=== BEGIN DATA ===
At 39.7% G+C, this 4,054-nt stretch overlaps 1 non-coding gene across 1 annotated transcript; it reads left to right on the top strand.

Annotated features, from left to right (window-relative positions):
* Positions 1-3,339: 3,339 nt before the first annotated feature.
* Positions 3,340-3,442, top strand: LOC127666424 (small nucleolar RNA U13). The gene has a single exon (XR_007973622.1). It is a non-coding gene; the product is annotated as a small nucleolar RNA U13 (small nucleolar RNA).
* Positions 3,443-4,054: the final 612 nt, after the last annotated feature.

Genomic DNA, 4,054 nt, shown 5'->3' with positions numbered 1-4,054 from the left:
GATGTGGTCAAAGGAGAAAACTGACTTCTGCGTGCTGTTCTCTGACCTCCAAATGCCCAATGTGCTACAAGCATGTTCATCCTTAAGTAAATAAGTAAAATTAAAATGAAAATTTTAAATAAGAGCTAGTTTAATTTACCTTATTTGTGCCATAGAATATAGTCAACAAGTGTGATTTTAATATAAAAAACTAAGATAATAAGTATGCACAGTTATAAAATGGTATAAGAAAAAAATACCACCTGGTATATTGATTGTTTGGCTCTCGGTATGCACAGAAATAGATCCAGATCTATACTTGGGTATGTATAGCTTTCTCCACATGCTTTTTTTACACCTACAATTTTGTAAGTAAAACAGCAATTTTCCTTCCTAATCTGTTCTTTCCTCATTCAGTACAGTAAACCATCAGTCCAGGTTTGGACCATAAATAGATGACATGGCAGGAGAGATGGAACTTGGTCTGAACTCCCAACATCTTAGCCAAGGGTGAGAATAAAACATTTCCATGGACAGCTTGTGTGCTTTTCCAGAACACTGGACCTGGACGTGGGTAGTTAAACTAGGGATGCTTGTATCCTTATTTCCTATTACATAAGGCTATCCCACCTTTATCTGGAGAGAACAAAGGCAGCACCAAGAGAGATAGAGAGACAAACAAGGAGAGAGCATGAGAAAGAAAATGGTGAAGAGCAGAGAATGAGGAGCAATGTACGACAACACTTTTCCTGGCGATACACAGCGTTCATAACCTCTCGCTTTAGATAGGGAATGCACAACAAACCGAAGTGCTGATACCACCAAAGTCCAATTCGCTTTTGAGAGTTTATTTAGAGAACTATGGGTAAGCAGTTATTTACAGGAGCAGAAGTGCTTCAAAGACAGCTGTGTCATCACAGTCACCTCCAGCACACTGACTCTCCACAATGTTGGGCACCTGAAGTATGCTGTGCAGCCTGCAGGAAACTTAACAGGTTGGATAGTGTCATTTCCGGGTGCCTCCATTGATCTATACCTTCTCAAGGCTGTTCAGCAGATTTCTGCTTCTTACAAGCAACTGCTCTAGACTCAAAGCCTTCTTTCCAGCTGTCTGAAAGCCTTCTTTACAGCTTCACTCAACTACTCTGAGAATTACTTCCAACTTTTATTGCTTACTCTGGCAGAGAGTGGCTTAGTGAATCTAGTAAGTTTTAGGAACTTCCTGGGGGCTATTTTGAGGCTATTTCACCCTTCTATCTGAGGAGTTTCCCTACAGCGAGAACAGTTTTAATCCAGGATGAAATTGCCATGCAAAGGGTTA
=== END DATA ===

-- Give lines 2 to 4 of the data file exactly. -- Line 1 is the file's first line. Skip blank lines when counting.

Annotated features, from left to right (window-relative positions):
* Positions 1-3,339: 3,339 nt before the first annotated feature.
* Positions 3,340-3,442, top strand: LOC127666424 (small nucleolar RNA U13). The gene has a single exon (XR_007973622.1). It is a non-coding gene; the product is annotated as a small nucleolar RNA U13 (small nucleolar RNA).